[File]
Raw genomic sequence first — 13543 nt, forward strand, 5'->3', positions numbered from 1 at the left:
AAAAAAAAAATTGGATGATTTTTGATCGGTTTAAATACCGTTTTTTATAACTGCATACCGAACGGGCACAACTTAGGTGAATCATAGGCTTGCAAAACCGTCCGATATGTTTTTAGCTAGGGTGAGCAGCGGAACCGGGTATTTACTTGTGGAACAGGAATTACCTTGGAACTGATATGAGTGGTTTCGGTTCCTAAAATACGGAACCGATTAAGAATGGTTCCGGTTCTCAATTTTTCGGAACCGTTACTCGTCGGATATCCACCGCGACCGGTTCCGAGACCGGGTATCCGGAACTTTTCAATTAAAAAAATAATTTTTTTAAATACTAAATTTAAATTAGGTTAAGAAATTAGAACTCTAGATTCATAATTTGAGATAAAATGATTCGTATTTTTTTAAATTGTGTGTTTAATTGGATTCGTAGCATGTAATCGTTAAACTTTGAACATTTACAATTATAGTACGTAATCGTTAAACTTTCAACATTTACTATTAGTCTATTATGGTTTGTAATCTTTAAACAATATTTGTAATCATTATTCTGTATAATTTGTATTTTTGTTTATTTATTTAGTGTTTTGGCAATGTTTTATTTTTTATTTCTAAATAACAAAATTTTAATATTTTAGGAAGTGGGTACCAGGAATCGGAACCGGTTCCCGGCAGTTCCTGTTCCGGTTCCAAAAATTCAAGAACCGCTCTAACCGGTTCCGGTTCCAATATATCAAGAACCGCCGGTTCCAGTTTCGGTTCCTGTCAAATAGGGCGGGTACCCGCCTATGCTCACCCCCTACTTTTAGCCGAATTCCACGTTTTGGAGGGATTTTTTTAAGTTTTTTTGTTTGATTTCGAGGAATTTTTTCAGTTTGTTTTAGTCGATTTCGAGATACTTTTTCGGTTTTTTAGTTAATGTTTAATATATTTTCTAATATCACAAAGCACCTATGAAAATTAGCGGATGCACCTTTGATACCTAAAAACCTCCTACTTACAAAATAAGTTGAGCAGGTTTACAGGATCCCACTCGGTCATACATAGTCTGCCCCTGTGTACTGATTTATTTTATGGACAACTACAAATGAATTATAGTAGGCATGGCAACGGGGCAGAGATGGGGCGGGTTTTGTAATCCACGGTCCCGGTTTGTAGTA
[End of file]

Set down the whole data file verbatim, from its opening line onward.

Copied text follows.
Raw genomic sequence first — 13543 nt, forward strand, 5'->3', positions numbered from 1 at the left:
AAAAAAAAAATTGGATGATTTTTGATCGGTTTAAATACCGTTTTTTATAACTGCATACCGAACGGGCACAACTTAGGTGAATCATAGGCTTGCAAAACCGTCCGATATGTTTTTAGCTAGGGTGAGCAGCGGAACCGGGTATTTACTTGTGGAACAGGAATTACCTTGGAACTGATATGAGTGGTTTCGGTTCCTAAAATACGGAACCGATTAAGAATGGTTCCGGTTCTCAATTTTTCGGAACCGTTACTCGTCGGATATCCACCGCGACCGGTTCCGAGACCGGGTATCCGGAACTTTTCAATTAAAAAAATAATTTTTTTAAATACTAAATTTAAATTAGGTTAAGAAATTAGAACTCTAGATTCATAATTTGAGATAAAATGATTCGTATTTTTTTAAATTGTGTGTTTAATTGGATTCGTAGCATGTAATCGTTAAACTTTGAACATTTACAATTATAGTACGTAATCGTTAAACTTTCAACATTTACTATTAGTCTATTATGGTTTGTAATCTTTAAACAATATTTGTAATCATTATTCTGTATAATTTGTATTTTTGTTTATTTATTTAGTGTTTTGGCAATGTTTTATTTTTTATTTCTAAATAACAAAATTTTAATATTTTAGGAAGTGGGTACCAGGAATCGGAACCGGTTCCCGGCAGTTCCTGTTCCGGTTCCAAAAATTCAAGAACCGCTCTAACCGGTTCCGGTTCCAATATATCAAGAACCGCCGGTTCCAGTTTCGGTTCCTGTCAAATAGGGCGGGTACCCGCCTATGCTCACCCCCTACTTTTAGCCGAATTCCACGTTTTGGAGGGATTTTTTTAAGTTTTTTTGTTTGATTTCGAGGAATTTTTTCAGTTTGTTTTAGTCGATTTCGAGATACTTTTTCGGTTTTTTAGTTAATGTTTAATATATTTTCTAATATCACAAAGCACCTATGAAAATTAGCGGATGCACCTTTGATACCTAAAAACCTCCTACTTACAAAATAAGTTGAGCAGGTTTACAGGATCCCACTCGGTCATACATAGTCTGCCCCTGTGTACTGATTTATTTTATGGACAACTACAAATGAATTATAGTAGGCATGGCAACGGGGCAGAGATGGGGCGGGTTTTGTAATCCACGGTCCCGGTTTGTAGTA